The controversy over Rugg’s work traces a pattern familiar to followers of today’s school wars. Most disputes about education are not as much about children as about competing visions of American history and society. Because public schools transfer knowledge, customs, and values to future generations, fights about textbooks and curricula serve as proxies for many of society’s disagreements. Almost any quarrel ostensibly about the public schools really involves an argument among adults with divergent views of the world.

Jonathan Zimmerman shines a light on these issues in Whose America?: Culture Wars in the Public Schools. While he concludes with a proposal for d?ente, his own account shows that these disputes are likely to be as intractable as they are longstanding. He chronicles epic struggles during the 19th and 20th centuries waged over textbook content by such organizations as the National Association of Manufacturers and the National Education Association, as well as veterans’ groups and racial and ethnic associations, all of whom had differing interpretations of events and individuals in textbooks.

He also examines controversies about prayer and sex education, which have been waged since the earliest days of public schools but which became more partisan during the second half of the 20th century. Ultimately, though, these chapters are less compelling than discussions of the study of history, not because of Zimmerman’s effort but because, as he states, “different moral frameworks simply cannot be mixed into the curriculum like so many spices, enhancing its overall flavor.”

All sides in these battles are guilty of using children to advance their own social agendas, a problem Zimmerman circumspectly discusses. But this is not a point that lends itself to circumspection; it is the central theme of most of the culture wars in education. The nation’s educational establishment is riddled with those who believe that the role of public schools is to create a public that reflects various leftist utopian visions. Conversely, too many on the right are contemptuous of the diversity in today’s America and pay only lip service to the idea of pluralism. Understanding this is key to making sense of not only the culture wars of the last century but also many of the social and political causes currently masquerading as educational policy issues.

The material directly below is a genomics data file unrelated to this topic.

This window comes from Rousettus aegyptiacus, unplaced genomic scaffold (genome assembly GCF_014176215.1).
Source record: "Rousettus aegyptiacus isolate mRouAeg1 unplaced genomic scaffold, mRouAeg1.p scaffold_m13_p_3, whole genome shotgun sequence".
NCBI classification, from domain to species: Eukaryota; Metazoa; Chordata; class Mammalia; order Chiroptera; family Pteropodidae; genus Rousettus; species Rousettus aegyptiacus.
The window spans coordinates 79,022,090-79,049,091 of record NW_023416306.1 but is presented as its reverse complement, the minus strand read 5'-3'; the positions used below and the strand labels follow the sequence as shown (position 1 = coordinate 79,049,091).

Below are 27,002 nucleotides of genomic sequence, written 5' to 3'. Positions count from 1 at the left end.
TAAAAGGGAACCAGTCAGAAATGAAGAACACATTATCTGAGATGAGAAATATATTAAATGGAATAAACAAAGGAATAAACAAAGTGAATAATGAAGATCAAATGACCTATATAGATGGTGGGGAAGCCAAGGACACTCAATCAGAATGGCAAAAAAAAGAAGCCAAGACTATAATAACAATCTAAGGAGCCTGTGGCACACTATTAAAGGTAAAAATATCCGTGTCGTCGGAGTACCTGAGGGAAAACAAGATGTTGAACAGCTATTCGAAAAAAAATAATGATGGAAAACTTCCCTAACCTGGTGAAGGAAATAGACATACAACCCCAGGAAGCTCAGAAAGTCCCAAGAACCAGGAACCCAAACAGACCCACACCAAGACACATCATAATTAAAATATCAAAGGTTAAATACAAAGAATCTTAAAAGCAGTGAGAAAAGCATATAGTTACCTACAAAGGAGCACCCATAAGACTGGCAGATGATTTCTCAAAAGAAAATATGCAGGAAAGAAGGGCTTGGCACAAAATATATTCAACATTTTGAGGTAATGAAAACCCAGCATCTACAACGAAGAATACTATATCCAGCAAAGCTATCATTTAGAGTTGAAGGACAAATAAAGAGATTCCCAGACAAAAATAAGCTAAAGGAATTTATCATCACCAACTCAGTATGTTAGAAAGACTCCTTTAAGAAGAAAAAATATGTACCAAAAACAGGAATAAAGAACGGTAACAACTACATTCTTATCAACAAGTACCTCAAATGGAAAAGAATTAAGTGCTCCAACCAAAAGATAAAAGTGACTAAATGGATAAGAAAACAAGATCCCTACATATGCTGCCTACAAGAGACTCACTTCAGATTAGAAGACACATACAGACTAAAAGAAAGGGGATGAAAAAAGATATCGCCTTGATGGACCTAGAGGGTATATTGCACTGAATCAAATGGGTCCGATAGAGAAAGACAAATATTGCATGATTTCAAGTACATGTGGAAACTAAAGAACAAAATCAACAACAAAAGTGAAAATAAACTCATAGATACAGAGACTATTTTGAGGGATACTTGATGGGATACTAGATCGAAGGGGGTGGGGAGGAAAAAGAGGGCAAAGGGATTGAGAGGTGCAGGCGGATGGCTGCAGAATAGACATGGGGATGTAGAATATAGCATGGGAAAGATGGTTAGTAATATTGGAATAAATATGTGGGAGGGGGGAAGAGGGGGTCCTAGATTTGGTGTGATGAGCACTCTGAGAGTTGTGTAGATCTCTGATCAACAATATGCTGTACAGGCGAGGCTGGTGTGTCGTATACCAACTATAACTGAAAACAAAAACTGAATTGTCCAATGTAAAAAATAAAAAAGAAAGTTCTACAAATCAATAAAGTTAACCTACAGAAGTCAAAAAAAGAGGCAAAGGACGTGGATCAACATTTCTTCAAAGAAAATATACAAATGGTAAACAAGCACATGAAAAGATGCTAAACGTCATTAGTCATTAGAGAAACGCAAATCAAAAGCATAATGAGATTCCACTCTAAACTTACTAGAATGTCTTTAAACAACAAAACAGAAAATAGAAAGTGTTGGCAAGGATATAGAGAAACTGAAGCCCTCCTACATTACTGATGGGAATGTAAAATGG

Zimmerman’s plan for unilateral disarmament in the culture wars entails focusing on constant questioning and examination of events and individuals in the curriculum, an approach that flows from Zimmerman’s conclusion that a compromise was reached in the textbook wars where more diverse heroes and viewpoints were included in textbooks so long as the underlying story of American greatness and progress remained unquestioned. It’s a somewhat faulty assumption upon which to build a compromise, given that American greatness and progress are far from unquestioned in many influential circles in education.

Zimmerman pointedly notes that his proposal would require radical improvement in how history teachers are trained, which, while true, is not the only drawback. Unquestioning reverence is as dangerous as an expansionist relativism that too easily teaches children nothing. A more immediate obstacle to Zimmerman’s plan is that, as a practical matter, most combatants in today’s school culture wars are not interested in compromise, nor do most see their claims as anything but absolute. In the case of history, only time and scholarship resolve these issues, and as soon as they are resolved, new ones crop up in their place. Especially with sex and religion, as Zimmerman shows, competing moral frameworks cannot be easily reconciled in a finite curriculum for children. It’s especially hard when the disagreements are not really about children but about us.